Every Brilliant Book I Read This Summer (2020 Edition)

After reading and testing new recipes, reading fiction will always be one of my greatest loves, and while I share what I’m reading weekly over on my bookstagram, I love that all of you who come here every week for new weeknight recipes and cooking tips also find new books to read through my quarterly mix of fiction and non-fiction reviews that span a mad mix of everything from fantasy to historical fiction, to food writing and politics. 

A little bit of housekeeping here: usually I mark all my affiliate links (ad) where I make a little bit of money back if you click on my link and buy something. However, as all of the below links are affiliate links back to Amazon (I have to pay my mortgage somehow!) I’ve added ‘*’ instead as it looks a lot tidier. Also, running a book instagram I’m sometimes lucky enough to be given free books to review. In the interests of full disclosure, I’ve marked these also as gifted, below.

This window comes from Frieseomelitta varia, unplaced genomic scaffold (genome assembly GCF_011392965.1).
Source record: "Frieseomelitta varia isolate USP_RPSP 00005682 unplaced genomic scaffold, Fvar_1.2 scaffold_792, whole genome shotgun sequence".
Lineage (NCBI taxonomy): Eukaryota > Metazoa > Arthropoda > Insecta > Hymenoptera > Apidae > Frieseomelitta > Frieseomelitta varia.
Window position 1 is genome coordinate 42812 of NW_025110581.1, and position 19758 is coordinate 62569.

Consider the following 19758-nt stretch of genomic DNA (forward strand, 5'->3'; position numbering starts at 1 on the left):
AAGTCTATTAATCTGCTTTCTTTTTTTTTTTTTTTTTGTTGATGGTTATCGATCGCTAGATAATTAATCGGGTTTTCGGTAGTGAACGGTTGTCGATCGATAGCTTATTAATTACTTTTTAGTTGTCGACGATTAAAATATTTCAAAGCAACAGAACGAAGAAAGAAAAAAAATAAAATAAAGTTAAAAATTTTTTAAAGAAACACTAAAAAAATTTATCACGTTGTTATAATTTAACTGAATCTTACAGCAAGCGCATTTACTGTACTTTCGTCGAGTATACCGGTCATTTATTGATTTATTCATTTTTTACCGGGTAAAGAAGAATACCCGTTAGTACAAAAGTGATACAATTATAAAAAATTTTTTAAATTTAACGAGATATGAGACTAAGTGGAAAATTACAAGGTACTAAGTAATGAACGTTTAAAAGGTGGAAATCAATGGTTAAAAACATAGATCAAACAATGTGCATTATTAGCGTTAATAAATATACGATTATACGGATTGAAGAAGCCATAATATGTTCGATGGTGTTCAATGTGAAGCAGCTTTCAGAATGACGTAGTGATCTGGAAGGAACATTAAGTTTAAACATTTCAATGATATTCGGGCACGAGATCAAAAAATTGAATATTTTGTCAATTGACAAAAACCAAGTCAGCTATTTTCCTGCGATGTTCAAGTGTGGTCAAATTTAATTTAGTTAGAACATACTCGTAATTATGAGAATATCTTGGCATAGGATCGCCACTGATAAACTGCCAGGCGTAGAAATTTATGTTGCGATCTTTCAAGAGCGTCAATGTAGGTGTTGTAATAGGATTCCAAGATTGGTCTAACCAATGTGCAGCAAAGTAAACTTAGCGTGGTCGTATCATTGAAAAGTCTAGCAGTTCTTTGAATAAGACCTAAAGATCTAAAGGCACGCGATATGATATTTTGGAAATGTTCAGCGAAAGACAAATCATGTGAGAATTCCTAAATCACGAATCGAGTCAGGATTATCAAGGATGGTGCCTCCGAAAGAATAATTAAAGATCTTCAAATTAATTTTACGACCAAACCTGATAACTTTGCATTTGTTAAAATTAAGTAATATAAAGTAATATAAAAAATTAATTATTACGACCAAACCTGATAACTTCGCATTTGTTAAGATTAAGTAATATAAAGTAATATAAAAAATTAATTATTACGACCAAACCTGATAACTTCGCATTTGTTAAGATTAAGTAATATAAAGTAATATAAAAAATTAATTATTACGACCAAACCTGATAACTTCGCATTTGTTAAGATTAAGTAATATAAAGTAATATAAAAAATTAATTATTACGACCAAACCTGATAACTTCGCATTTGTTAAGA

Tidelands by Philippa Gregory*

Tidelands is the very best book I read this summer. As a teenager Philippa Gregory and her biographical historical fiction books about Tudor and Plantagenet Queens and Princesses used to be my absolute favourites, but towards the end of these books they became so samey and repetitive I never finished the last one. So, I put off reading Tidelands, the start of her new series featuring on an original character in Civil War England because I was really worried that I’d be disappointed in my once favourite author.